WHF09A19

Henry Fuseli : Dr Gary Day

"‘It was a nightmare’. This is probably one of the most over-used expressions of our time; though given what’s happening these days, its frequent repetition is perhaps not unjustified. Henry Fuseli’s painting The Nightmare (1781) of a demon squatting on a prostrate maiden with a horse peering through drapes is one of the icons of the Romantic movement, that side of it which belongs to dark deeds, evil spirits and dubious sexuality. But this is only one aspect of Fuseli’s work. He also painted scenes from the classics and Shakespeare and was a remarkable draughtsman. This one day course will examine this fascinating and idiosyncratic artist, placing him in the context of his times, and showing how he influenced modern art."

Tutor: Dr Gary Day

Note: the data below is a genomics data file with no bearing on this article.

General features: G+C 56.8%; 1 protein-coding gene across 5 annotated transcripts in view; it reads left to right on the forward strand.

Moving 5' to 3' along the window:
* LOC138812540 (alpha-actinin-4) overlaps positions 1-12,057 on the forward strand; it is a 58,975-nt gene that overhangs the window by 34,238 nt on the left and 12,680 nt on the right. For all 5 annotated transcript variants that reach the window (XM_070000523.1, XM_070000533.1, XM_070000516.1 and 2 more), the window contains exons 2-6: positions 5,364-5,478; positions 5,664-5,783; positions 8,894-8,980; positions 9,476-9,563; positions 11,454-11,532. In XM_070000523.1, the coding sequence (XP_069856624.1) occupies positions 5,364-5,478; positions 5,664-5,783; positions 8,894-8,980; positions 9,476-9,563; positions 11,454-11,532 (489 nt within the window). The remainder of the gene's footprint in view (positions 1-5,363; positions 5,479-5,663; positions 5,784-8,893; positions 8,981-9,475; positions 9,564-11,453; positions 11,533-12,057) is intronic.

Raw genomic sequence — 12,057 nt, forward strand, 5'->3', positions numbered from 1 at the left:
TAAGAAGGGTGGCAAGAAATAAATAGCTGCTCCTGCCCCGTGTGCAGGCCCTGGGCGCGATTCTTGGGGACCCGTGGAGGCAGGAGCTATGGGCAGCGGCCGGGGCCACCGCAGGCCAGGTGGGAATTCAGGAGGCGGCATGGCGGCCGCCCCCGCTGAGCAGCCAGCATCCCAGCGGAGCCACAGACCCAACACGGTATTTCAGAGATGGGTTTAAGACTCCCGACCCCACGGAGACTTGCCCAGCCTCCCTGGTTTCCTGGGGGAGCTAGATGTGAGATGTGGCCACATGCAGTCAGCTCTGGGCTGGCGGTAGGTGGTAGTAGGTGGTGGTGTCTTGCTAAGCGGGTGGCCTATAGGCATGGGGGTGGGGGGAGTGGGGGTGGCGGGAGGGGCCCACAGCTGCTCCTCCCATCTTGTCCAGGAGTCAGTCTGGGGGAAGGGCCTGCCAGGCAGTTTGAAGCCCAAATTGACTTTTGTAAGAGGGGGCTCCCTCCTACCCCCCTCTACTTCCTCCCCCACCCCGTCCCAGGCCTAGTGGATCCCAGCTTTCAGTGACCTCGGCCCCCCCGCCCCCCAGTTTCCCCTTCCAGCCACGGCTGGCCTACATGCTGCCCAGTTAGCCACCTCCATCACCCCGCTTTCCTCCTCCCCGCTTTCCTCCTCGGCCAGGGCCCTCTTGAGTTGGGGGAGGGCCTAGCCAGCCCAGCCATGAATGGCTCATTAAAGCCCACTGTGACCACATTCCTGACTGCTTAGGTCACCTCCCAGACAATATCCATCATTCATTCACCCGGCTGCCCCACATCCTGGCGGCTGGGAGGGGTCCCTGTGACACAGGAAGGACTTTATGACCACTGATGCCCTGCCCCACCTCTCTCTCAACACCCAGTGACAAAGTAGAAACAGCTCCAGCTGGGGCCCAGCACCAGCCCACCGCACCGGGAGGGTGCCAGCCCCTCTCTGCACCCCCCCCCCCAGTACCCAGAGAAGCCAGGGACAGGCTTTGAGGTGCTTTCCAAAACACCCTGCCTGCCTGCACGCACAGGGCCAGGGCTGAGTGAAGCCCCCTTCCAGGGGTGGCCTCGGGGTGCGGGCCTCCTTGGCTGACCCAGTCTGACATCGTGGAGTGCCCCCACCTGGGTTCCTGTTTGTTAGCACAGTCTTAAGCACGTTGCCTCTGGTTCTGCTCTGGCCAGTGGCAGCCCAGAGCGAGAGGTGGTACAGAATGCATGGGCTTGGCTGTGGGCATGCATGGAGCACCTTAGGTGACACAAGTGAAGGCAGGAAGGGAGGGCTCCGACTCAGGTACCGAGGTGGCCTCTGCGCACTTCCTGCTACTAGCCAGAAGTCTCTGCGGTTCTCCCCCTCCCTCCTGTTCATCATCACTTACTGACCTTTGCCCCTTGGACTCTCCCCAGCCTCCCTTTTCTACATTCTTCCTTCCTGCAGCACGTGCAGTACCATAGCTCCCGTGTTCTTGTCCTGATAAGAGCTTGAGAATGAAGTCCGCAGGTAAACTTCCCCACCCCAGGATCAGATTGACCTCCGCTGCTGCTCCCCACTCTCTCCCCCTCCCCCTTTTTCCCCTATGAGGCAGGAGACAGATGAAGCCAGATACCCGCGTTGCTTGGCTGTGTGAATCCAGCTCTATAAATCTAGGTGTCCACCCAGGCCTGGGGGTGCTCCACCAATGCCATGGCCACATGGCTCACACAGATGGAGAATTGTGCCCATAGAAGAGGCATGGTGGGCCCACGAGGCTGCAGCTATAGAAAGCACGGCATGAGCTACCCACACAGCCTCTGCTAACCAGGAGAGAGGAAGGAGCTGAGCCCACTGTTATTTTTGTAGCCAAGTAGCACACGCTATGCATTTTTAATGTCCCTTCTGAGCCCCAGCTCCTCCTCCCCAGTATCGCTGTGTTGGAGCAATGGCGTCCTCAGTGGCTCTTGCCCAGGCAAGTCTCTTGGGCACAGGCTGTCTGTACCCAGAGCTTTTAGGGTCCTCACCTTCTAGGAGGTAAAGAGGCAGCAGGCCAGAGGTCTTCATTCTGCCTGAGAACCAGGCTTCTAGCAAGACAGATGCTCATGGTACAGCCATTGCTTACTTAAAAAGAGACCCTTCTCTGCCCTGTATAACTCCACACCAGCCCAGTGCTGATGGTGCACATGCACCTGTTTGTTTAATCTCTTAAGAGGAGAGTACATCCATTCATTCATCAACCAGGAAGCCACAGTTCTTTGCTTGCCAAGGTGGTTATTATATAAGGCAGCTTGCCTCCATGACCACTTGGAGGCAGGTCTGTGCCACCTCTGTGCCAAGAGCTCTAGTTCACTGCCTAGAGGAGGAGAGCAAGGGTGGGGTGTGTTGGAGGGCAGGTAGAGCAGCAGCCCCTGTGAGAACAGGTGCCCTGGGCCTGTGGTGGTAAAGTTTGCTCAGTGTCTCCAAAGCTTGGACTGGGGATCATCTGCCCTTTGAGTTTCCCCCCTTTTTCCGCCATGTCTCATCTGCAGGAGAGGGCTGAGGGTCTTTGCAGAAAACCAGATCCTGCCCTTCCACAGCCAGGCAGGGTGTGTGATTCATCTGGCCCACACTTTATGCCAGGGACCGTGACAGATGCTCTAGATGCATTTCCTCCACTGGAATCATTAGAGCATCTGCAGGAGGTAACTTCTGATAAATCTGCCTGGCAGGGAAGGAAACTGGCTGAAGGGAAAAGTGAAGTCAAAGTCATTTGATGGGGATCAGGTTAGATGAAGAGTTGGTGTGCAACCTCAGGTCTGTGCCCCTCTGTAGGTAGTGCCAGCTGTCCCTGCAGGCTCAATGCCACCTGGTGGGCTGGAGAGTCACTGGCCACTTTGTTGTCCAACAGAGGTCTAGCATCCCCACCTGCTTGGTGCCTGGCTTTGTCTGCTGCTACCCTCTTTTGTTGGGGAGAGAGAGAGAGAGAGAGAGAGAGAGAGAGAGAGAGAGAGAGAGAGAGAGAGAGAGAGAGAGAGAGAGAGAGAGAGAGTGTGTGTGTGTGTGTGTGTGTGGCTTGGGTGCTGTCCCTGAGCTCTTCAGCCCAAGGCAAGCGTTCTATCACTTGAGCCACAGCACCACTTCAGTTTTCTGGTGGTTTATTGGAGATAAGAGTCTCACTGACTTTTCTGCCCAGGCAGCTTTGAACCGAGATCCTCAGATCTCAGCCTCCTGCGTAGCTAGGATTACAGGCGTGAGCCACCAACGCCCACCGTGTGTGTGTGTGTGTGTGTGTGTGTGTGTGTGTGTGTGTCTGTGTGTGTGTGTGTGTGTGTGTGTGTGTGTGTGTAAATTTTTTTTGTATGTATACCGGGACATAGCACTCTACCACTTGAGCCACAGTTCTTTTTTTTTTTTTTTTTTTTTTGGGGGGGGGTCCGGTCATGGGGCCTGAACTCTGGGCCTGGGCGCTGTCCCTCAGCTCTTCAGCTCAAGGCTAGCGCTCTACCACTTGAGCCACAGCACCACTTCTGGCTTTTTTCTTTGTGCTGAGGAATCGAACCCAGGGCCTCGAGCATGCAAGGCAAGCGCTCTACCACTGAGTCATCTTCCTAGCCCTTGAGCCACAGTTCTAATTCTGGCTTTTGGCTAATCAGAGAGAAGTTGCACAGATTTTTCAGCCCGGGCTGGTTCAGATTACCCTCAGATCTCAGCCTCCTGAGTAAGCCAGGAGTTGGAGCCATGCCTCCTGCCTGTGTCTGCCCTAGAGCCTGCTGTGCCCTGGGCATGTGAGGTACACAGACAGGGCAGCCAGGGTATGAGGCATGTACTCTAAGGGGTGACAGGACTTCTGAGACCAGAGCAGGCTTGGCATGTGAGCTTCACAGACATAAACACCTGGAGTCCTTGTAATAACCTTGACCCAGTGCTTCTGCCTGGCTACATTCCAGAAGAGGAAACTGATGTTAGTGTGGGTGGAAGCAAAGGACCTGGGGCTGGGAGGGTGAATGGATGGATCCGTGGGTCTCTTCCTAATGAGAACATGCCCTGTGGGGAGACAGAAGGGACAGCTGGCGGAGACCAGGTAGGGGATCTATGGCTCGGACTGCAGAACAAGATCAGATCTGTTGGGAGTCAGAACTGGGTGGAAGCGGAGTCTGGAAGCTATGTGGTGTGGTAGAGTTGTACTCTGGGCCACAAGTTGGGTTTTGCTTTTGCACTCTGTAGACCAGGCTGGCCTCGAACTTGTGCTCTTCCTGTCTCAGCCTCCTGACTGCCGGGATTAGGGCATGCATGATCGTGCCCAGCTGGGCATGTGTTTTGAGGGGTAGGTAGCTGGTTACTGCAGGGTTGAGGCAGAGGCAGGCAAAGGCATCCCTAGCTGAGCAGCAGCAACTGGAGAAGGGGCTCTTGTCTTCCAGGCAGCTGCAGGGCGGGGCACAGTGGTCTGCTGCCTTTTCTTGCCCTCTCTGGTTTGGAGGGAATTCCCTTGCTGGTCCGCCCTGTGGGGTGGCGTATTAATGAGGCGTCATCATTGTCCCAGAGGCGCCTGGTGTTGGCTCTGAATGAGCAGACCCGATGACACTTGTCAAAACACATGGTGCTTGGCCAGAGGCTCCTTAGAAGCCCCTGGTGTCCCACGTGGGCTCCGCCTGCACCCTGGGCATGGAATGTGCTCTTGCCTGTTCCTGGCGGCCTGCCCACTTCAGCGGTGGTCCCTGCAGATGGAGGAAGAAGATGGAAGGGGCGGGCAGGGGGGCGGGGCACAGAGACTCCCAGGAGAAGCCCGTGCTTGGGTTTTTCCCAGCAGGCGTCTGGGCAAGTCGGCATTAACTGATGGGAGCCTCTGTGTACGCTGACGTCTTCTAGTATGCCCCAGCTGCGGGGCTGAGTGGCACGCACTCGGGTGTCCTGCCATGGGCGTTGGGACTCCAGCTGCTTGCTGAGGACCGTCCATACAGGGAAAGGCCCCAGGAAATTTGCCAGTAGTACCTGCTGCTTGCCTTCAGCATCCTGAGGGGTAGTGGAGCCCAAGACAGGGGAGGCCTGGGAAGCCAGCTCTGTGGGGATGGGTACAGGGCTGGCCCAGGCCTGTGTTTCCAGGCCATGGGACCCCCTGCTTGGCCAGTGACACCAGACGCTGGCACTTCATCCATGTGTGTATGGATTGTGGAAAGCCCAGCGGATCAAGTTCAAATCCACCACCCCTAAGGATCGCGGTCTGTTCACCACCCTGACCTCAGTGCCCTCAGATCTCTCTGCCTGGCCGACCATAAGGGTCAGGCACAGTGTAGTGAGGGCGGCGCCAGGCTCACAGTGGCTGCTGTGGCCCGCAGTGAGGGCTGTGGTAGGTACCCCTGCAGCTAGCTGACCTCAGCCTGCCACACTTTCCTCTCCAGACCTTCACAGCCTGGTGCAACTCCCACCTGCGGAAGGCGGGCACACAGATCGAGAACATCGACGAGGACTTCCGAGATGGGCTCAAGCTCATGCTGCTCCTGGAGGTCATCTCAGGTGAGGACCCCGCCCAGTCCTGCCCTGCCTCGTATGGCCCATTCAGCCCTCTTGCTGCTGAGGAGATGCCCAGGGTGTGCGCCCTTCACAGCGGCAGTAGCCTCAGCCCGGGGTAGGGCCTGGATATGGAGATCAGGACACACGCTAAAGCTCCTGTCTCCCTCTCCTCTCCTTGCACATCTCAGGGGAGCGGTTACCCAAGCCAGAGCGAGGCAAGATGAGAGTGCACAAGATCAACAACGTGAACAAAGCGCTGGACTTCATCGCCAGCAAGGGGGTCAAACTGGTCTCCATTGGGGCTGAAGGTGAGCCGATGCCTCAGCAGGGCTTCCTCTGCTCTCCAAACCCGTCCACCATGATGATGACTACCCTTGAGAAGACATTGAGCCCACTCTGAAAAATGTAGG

"Dr Gary Day was a principal lecturer in English at De Montfort. He gave the centenary lecture on F.R. Leavis at Cambridge and for many years was on the committee of the British Society of Eighteenth Century Studies. He is the author of five books, including one on Leavis, and his latest, The Story of Drama: Tragedy, Comedy and Sacrifice from the Greeks to the Present, was described in the Times Literary Supplement as ‘an ambitious book, richly informative, consistently readable and conscientiously argued’. He has edited various collections of essays on topics ranging from Victorian literature and culture to D H Lawrence. Gary was also for many years a columnist and reviewer for the Times Higher. His essay John Bunyan: Class and Englishness will be published in the The Oxford Handbook of John Bunyan."